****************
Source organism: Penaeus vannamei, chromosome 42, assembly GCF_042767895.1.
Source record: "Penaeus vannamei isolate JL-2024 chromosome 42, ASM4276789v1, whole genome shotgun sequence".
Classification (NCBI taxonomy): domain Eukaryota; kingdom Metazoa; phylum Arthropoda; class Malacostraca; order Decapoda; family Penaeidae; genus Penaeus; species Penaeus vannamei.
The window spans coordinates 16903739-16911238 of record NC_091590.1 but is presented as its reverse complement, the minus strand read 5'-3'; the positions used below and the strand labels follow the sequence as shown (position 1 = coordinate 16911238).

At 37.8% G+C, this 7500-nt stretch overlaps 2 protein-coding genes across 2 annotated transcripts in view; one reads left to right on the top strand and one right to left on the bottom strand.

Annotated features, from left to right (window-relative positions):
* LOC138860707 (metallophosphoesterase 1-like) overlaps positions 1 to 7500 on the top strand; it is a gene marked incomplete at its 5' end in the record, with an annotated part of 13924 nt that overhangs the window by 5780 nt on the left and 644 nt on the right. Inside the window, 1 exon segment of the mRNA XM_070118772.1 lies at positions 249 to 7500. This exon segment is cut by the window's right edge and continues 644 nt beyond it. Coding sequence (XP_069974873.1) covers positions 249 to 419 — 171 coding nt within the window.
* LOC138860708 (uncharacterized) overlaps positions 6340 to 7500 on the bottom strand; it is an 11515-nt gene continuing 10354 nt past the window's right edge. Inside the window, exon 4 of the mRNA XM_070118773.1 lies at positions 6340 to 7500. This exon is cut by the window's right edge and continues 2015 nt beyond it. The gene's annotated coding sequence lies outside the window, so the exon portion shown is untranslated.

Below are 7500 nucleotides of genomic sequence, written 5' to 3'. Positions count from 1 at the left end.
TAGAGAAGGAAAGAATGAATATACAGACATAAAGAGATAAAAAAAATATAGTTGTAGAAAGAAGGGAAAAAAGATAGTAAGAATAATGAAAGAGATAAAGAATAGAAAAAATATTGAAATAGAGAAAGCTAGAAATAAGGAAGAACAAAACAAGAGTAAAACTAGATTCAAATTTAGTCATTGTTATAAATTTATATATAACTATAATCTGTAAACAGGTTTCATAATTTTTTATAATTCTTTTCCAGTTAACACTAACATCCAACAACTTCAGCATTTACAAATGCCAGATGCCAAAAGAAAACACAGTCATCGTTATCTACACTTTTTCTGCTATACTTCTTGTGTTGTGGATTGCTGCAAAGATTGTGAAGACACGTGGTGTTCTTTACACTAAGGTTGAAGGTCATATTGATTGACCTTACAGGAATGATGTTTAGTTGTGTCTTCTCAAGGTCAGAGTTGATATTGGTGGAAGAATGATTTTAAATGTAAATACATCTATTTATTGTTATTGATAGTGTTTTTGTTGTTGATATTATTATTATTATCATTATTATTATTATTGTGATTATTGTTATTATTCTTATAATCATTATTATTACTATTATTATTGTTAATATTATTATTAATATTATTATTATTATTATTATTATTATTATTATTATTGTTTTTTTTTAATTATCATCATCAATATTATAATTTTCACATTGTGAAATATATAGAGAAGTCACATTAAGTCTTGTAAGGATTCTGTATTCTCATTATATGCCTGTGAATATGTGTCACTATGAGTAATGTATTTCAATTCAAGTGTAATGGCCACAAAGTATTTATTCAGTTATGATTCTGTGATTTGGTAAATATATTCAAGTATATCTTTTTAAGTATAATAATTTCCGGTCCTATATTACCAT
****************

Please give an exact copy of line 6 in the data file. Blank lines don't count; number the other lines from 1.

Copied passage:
Annotated features, from left to right (window-relative positions):